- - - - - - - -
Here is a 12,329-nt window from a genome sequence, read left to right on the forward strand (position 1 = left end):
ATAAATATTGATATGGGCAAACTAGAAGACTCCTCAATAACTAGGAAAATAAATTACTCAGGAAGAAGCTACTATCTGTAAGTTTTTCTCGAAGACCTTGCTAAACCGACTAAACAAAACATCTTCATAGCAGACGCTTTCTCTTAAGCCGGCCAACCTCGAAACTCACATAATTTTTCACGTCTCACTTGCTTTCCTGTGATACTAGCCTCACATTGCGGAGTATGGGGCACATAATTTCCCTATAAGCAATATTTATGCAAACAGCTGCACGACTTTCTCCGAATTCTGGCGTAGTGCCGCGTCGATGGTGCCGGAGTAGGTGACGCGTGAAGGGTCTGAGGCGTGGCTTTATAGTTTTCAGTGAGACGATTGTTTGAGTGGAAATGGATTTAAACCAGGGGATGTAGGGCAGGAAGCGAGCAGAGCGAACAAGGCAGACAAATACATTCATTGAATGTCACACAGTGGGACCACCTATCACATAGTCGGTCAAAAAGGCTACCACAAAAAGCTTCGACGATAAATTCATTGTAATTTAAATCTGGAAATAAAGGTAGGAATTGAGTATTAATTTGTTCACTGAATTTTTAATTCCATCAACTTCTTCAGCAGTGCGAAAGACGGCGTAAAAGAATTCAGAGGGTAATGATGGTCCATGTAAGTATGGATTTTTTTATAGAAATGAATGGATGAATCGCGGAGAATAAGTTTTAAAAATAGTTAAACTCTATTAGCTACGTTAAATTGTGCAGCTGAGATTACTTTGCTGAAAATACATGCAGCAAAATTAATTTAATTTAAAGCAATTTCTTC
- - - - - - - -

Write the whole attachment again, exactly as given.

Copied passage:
Here is a 12,329-nt window from a genome sequence, read left to right on the forward strand (position 1 = left end):
ATAAATATTGATATGGGCAAACTAGAAGACTCCTCAATAACTAGGAAAATAAATTACTCAGGAAGAAGCTACTATCTGTAAGTTTTTCTCGAAGACCTTGCTAAACCGACTAAACAAAACATCTTCATAGCAGACGCTTTCTCTTAAGCCGGCCAACCTCGAAACTCACATAATTTTTCACGTCTCACTTGCTTTCCTGTGATACTAGCCTCACATTGCGGAGTATGGGGCACATAATTTCCCTATAAGCAATATTTATGCAAACAGCTGCACGACTTTCTCCGAATTCTGGCGTAGTGCCGCGTCGATGGTGCCGGAGTAGGTGACGCGTGAAGGGTCTGAGGCGTGGCTTTATAGTTTTCAGTGAGACGATTGTTTGAGTGGAAATGGATTTAAACCAGGGGATGTAGGGCAGGAAGCGAGCAGAGCGAACAAGGCAGACAAATACATTCATTGAATGTCACACAGTGGGACCACCTATCACATAGTCGGTCAAAAAGGCTACCACAAAAAGCTTCGACGATAAATTCATTGTAATTTAAATCTGGAAATAAAGGTAGGAATTGAGTATTAATTTGTTCACTGAATTTTTAATTCCATCAACTTCTTCAGCAGTGCGAAAGACGGCGTAAAAGAATTCAGAGGGTAATGATGGTCCATGTAAGTATGGATTTTTTTATAGAAATGAATGGATGAATCGCGGAGAATAAGTTTTAAAAATAGTTAAACTCTATTAGCTACGTTAAATTGTGCAGCTGAGATTACTTTGCTGAAAATACATGCAGCAAAATTAATTTAATTTAAAGCAATTTCTTC